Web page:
Once in high school,  a visit to the doctor required that I miss some classes. My high school was rather strict, and one could only be readmitted to class with a note from the dean of students excusing the absence. Without such a letter, punishment for truancy consisted of the annoying “Saturday Suspension.” This required one to pick up litter for three hours on a Saturday morning. My mother, a very rule-abiding type, made sure to give me the requisite permission slip to return to the dean allowing for my absence. And, as many absent-minded high school students do, in between the time I left my mother’s car and the time when I arrived two minutes later to the dean’s office I lost the note. Without a letter from a parent, my fate was sealed.

I pleaded my case, but the dean would not relent. Without written confirmation from a parent, I would have to serve my punishment. However, I thought I had a plan. I recently began keeping Shabbat and hence coming to school on Saturday, the Jewish Sabbath, was a violation of my new found religious faith. In deference to God, I could not, in good conscience, work on Saturday. I returned home and explained the issue to my mother who was supportive of Shabbat observance and moving in that direction as well. I thought that this would resolve the issue since one, I really was with my mother at the doctor, and two, my religion prevented me from serving my sentence.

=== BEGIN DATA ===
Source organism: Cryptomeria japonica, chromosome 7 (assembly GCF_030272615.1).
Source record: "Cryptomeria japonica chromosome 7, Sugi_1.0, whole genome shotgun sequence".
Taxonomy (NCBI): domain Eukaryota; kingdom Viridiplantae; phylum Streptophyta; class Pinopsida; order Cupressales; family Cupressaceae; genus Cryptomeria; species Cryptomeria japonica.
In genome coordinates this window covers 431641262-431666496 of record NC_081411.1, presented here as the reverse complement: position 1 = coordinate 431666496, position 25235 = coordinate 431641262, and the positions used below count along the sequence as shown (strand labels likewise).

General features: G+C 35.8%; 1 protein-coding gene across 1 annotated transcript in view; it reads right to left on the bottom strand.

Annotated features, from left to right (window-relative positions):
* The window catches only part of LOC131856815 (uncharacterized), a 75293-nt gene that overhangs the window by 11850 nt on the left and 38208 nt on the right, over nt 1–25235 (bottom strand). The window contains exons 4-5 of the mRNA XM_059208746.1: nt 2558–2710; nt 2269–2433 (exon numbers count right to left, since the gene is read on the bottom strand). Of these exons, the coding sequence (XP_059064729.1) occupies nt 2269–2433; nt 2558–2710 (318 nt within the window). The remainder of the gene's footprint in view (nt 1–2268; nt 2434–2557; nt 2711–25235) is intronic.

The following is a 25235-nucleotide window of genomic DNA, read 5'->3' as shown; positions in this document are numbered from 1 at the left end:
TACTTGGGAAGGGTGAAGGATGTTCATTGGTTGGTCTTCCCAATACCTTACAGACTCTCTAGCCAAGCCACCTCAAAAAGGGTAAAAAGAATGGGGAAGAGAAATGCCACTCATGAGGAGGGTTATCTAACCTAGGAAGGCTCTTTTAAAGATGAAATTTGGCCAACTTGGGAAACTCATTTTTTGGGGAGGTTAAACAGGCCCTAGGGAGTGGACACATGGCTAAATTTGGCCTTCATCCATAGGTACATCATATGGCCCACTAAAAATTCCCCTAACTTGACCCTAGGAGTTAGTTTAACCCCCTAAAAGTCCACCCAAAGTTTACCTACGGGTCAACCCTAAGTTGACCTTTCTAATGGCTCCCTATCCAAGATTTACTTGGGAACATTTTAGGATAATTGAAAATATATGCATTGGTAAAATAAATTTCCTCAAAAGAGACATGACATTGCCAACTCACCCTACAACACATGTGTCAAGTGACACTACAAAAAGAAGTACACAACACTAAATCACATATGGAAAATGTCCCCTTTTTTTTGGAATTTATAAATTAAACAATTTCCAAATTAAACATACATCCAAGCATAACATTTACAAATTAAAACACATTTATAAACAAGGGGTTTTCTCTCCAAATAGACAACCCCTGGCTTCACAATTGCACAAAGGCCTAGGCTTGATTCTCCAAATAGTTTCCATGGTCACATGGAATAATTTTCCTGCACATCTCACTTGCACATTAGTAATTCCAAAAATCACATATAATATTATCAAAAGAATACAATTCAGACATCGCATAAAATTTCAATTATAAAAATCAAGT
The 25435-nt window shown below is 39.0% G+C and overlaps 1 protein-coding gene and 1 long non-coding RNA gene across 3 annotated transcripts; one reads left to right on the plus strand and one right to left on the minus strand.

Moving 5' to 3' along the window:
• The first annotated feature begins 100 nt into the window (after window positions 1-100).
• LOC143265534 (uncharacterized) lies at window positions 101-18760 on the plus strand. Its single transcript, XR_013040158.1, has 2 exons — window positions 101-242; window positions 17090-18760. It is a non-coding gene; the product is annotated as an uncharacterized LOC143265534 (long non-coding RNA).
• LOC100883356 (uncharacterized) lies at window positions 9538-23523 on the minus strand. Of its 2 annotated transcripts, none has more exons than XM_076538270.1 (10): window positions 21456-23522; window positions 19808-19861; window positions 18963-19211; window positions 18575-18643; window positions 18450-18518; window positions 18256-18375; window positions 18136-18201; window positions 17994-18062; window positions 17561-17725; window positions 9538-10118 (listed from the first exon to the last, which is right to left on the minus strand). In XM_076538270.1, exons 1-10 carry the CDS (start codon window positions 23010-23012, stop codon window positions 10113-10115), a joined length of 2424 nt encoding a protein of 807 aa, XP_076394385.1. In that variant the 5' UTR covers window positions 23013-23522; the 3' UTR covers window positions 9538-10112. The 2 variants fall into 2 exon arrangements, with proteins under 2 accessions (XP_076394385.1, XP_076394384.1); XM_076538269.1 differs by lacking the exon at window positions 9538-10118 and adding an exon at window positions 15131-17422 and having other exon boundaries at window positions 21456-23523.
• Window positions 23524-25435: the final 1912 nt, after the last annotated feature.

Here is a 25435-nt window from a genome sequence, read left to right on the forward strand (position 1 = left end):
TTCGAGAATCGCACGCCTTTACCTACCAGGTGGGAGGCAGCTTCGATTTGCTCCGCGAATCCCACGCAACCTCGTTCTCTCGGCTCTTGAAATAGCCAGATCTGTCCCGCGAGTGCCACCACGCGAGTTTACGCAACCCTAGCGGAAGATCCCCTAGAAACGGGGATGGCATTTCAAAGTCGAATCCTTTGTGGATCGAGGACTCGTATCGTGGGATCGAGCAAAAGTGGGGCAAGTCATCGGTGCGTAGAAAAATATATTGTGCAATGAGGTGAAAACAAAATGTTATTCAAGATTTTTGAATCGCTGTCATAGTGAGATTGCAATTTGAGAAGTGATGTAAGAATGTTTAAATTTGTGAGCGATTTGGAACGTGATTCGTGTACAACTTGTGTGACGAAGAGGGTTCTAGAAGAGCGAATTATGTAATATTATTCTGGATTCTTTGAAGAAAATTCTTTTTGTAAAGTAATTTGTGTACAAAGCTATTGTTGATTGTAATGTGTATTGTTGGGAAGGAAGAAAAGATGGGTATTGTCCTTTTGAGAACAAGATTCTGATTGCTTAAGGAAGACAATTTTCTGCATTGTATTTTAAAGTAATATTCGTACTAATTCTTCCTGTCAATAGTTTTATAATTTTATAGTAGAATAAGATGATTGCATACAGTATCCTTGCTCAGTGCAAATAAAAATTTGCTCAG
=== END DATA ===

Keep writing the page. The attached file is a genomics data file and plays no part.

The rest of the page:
My mother called the dean, and after hanging up the phone, she explained. First, the dean suggested, that for me to get out of the punishment, even though I had really been at the doctor would unfair to other students. He further pointed out that there was no reason he couldn’t rename the “Saturday Suspension” to “Sunday Suspension.” And indeed, the dean wrote me down for a “Saturday Suspension” to be worked off on Sunday, changing only the day of the week, not the name, as punishment for having skipped class. I love my mother, may she rest in peace, but I feel she dropped the ball. Was the coach right? Maybe, but at the time I felt that the truth was beside the point. I felt it her duty to fight for me not to listen to the dean’s “fairness” speech. She would not hear of it. The dean said what he said and what is fair is fair.

At the time I felt that this was an opportunity to look out for me and felt that my mother let me down for a universal claim: What’s fair is fair!

As a side point, it is worth noting that of course, the world isn’t even always as fair as people make it out to be. This dean forgot to mention that not only was he the dean of students but he happened to also be one of the football coaches. It was well known that football players worked off their time by showing up to the regularly scheduled Saturday football practice. So I received punishment for something I hadn’t really done to make everything look fair in a world where people choose to omit some inconvenient facts.